Thursday, 3 September 2009

The collision of a wish with an unyielding reality

There are certain times when it is useful to return to the musings of people who have been through this before and had a decent think about it. Alain De Botton's look at Seneca is quite useful, pop-philosophy though it might be.

Seneca was a philosopher of the Roman Empire. He noticed that at the heart of every frustration lies a basic structure: the collision of a wish with an unyielding reality. We attain wisdom by learning not to aggravate the world’s obstinacy through spasms of rage, self-pity, anxiety, bitterness, self-righteousness and paranoia.

What makes us angry are dangerously optimistic notions about what the world and other people are like. How badly we react to frustration is critically determined by what we think of as normal. We will cease to be so angry once we cease to be so hopeful.

Reality comprises two cruelly confusing characteristics. We are invited to assume that tomorrow will be much like today. Yet there is a possibility that we will meet an appalling event after which nothing will ever be the same again.

When one suffers disaster, one is unable to fit the event into a scheme of justice. One alternates between a feeling that one may after all have been bad, and the feeling that one has fallen victim to a failure in the administration of justice. The belief that the world is fundamentally just is implied in the very complaint that there has been an injustice. It is based on a picture of a moral universe where external circumstances reflected internal qualities.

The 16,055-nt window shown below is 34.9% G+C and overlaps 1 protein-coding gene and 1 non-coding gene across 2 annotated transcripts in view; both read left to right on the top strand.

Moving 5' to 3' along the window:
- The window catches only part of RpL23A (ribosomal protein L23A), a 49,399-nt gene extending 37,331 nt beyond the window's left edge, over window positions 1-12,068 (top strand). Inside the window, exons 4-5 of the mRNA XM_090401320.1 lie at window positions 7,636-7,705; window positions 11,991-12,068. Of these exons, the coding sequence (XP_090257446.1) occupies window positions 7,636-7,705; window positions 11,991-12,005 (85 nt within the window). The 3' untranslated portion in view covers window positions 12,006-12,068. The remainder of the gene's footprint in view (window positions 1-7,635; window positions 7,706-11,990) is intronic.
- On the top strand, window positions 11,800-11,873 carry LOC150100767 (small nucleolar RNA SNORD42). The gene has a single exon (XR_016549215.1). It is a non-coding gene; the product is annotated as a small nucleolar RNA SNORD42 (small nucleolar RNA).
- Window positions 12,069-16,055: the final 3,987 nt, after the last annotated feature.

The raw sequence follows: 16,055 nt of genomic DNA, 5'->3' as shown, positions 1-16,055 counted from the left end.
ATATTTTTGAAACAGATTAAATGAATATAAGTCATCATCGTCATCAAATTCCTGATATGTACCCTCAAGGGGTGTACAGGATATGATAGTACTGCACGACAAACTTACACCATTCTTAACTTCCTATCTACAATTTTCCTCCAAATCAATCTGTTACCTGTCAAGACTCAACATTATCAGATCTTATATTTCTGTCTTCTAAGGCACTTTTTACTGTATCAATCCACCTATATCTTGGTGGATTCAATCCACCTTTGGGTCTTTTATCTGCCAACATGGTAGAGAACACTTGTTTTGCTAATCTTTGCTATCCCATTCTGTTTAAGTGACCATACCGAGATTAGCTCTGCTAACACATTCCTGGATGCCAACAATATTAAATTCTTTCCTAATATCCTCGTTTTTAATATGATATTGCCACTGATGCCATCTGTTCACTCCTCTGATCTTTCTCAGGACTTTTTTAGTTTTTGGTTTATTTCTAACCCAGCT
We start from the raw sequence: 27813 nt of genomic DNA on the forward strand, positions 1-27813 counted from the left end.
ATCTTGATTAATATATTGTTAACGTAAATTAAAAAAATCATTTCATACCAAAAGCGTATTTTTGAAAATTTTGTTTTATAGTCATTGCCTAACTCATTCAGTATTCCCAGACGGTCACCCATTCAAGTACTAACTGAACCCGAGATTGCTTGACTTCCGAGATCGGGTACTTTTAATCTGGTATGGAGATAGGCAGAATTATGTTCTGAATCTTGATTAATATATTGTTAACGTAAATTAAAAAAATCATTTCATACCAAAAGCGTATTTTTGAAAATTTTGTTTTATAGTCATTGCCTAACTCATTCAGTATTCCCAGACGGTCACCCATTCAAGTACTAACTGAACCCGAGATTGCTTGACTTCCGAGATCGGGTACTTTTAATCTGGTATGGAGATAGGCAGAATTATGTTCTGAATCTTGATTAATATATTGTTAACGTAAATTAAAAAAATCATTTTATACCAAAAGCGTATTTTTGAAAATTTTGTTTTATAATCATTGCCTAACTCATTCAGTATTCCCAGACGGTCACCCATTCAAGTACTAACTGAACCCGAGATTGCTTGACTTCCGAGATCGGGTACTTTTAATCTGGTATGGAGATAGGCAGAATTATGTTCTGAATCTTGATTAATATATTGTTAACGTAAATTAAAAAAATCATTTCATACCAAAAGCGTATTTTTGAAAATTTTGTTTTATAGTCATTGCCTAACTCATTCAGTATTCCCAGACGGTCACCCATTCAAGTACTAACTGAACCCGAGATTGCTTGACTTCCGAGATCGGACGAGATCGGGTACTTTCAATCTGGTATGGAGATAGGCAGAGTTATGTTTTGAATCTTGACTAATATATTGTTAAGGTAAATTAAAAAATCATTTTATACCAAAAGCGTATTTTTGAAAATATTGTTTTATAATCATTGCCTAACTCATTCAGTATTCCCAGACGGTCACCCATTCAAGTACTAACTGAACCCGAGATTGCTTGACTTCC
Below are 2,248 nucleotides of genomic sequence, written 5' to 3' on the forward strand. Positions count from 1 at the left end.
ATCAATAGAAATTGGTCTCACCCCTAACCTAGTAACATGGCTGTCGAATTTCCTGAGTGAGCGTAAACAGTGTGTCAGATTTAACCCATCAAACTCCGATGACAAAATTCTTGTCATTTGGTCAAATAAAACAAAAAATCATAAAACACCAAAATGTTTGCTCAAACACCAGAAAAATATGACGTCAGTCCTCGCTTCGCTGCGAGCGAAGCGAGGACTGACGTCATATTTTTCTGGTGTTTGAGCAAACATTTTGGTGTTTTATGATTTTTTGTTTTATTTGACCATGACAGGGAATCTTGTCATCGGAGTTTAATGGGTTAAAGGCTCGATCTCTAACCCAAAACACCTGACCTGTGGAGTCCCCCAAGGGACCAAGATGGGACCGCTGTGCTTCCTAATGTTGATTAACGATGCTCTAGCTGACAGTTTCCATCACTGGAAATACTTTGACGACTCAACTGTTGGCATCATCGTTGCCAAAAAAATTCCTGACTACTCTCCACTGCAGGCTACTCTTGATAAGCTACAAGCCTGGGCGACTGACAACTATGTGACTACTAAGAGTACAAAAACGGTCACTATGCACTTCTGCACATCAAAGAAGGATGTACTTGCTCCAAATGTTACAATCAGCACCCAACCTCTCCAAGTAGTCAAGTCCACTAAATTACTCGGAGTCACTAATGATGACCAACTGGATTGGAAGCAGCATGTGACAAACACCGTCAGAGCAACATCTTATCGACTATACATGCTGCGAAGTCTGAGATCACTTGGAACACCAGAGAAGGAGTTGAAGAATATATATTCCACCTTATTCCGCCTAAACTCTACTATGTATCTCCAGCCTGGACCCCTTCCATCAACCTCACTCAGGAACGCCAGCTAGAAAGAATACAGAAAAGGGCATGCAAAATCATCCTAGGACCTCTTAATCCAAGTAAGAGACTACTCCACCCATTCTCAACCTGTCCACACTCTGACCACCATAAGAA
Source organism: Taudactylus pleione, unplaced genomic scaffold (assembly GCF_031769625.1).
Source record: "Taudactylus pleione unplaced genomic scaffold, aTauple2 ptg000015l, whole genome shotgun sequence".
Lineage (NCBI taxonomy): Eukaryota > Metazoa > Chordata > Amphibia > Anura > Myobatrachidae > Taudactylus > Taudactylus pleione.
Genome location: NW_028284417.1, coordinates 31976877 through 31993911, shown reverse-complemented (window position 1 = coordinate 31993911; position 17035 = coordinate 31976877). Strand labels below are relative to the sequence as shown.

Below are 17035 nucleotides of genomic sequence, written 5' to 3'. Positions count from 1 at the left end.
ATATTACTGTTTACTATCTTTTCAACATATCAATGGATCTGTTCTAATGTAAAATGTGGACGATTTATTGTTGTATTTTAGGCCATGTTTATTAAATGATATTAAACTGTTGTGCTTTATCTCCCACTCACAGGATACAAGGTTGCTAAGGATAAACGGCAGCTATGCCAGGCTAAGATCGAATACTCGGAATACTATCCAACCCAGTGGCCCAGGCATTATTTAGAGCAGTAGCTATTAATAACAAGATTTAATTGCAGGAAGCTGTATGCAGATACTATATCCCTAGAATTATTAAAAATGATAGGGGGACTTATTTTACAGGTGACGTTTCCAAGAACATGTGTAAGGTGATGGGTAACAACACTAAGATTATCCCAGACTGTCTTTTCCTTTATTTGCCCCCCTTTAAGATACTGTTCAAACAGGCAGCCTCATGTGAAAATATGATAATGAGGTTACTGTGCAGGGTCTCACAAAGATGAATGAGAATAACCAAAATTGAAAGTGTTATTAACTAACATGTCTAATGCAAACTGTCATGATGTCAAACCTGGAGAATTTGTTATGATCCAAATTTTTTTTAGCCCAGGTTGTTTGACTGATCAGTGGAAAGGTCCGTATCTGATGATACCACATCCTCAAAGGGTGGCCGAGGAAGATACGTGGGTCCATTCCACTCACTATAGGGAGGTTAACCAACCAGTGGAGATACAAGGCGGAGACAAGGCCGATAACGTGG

Frustration, anger, shock, and the sense of injustice are caused by an incorrect paradigm of the world. Wisdom lies in correct discerning where we are free to mould reality according to our wishes, and where must accept the unalterable with tranquility. Reason allows us to determine when our wishes are in irrevocable conflict with reality, and then bids us to submit ourselves willingly, rather than angrily or bitterly, to necessities. We may be powerless to alter certain events, but we remain free to choose our attitude towards them. It is in our spontaneous acceptance of necessity that we find our distinctive freedom. Seneca recommended this formula:

[The wise] will start each day with the thought…

Fortune gives us nothing which we can really own. Nothing, whether public or private, is stable; the destinies of men, no less than those of cities are in a whirl. Whatever structure has been reared by a long sequence of years, at the cost of great toil and through the great kindness of the gods, is scattered and dispersed in a single day.

No, he who has said “a day” has granted too long a postponement to swift isfortune; an hour, an instant of time, suffices for the overthrow of empires. How often have cities in Asia, how often in Achaia, been laid low by a single shock of earthquake? How many towns in Syria, how many in Macedonia, have been swallowed up? How often has this kind of devastation laid Cyprus in ruins?

We live in the middle of things which have been destined to die. Mortal have you been born, to mortals have you given birth. Reckon on everything, expect everything.

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